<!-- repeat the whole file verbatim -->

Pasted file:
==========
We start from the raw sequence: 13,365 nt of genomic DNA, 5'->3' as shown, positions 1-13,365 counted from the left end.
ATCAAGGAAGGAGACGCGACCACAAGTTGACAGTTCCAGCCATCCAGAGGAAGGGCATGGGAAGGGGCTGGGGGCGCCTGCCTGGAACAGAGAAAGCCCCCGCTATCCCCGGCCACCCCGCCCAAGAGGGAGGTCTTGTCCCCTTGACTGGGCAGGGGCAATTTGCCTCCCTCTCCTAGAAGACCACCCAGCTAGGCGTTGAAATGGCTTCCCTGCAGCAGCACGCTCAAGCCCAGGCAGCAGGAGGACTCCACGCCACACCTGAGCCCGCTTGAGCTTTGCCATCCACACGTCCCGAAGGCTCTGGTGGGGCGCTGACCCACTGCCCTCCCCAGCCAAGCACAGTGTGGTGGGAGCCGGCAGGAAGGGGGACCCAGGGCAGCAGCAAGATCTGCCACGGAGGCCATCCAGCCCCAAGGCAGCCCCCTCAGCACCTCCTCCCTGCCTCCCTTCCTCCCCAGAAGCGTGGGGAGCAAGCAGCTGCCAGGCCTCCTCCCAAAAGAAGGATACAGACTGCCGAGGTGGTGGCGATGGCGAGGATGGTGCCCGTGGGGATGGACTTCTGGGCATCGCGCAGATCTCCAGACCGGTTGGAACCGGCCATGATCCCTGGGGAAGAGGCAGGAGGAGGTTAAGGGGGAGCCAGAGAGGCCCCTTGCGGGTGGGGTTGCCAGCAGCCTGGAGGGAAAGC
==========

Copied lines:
We start from the raw sequence: 13,365 nt of genomic DNA, 5'->3' as shown, positions 1-13,365 counted from the left end.
ATCAAGGAAGGAGACGCGACCACAAGTTGACAGTTCCAGCCATCCAGAGGAAGGGCATGGGAAGGGGCTGGGGGCGCCTGCCTGGAACAGAGAAAGCCCCCGCTATCCCCGGCCACCCCGCCCAAGAGGGAGGTCTTGTCCCCTTGACTGGGCAGGGGCAATTTGCCTCCCTCTCCTAGAAGACCACCCAGCTAGGCGTTGAAATGGCTTCCCTGCAGCAGCACGCTCAAGCCCAGGCAGCAGGAGGACTCCACGCCACACCTGAGCCCGCTTGAGCTTTGCCATCCACACGTCCCGAAGGCTCTGGTGGGGCGCTGACCCACTGCCCTCCCCAGCCAAGCACAGTGTGGTGGGAGCCGGCAGGAAGGGGGACCCAGGGCAGCAGCAAGATCTGCCACGGAGGCCATCCAGCCCCAAGGCAGCCCCCTCAGCACCTCCTCCCTGCCTCCCTTCCTCCCCAGAAGCGTGGGGAGCAAGCAGCTGCCAGGCCTCCTCCCAAAAGAAGGATACAGACTGCCGAGGTGGTGGCGATGGCGAGGATGGTGCCCGTGGGGATGGACTTCTGGGCATCGCGCAGATCTCCAGACCGGTTGGAACCGGCCATGATCCCTGGGGAAGAGGCAGGAGGAGGTTAAGGGGGAGCCAGAGAGGCCCCTTGCGGGTGGGGTTGCCAGCAGCCTGGAGGGAAAGC